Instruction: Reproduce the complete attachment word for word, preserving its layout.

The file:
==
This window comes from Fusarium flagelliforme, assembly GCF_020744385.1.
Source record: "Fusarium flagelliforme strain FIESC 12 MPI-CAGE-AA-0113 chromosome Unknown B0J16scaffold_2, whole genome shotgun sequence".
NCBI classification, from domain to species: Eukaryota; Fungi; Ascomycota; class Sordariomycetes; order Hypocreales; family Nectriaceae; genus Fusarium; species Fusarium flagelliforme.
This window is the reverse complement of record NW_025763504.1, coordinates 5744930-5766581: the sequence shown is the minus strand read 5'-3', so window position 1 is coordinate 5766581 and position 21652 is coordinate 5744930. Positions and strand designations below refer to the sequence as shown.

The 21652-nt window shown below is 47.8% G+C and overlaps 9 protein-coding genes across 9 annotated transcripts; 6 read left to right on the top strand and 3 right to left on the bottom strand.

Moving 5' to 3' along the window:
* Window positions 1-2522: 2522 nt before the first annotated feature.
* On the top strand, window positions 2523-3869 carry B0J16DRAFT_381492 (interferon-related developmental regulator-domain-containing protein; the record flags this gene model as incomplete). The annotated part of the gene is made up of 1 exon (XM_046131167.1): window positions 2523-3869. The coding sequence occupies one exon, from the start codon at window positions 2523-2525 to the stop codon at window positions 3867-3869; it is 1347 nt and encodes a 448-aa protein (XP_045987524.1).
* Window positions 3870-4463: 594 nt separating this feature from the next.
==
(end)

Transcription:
This window comes from Fusarium flagelliforme, assembly GCF_020744385.1.
Source record: "Fusarium flagelliforme strain FIESC 12 MPI-CAGE-AA-0113 chromosome Unknown B0J16scaffold_2, whole genome shotgun sequence".
NCBI classification, from domain to species: Eukaryota; Fungi; Ascomycota; class Sordariomycetes; order Hypocreales; family Nectriaceae; genus Fusarium; species Fusarium flagelliforme.
This window is the reverse complement of record NW_025763504.1, coordinates 5744930-5766581: the sequence shown is the minus strand read 5'-3', so window position 1 is coordinate 5766581 and position 21652 is coordinate 5744930. Positions and strand designations below refer to the sequence as shown.

The 21652-nt window shown below is 47.8% G+C and overlaps 9 protein-coding genes across 9 annotated transcripts; 6 read left to right on the top strand and 3 right to left on the bottom strand.

Moving 5' to 3' along the window:
* Window positions 1-2522: 2522 nt before the first annotated feature.
* On the top strand, window positions 2523-3869 carry B0J16DRAFT_381492 (interferon-related developmental regulator-domain-containing protein; the record flags this gene model as incomplete). The annotated part of the gene is made up of 1 exon (XM_046131167.1): window positions 2523-3869. The coding sequence occupies one exon, from the start codon at window positions 2523-2525 to the stop codon at window positions 3867-3869; it is 1347 nt and encodes a 448-aa protein (XP_045987524.1).
* Window positions 3870-4463: 594 nt separating this feature from the next.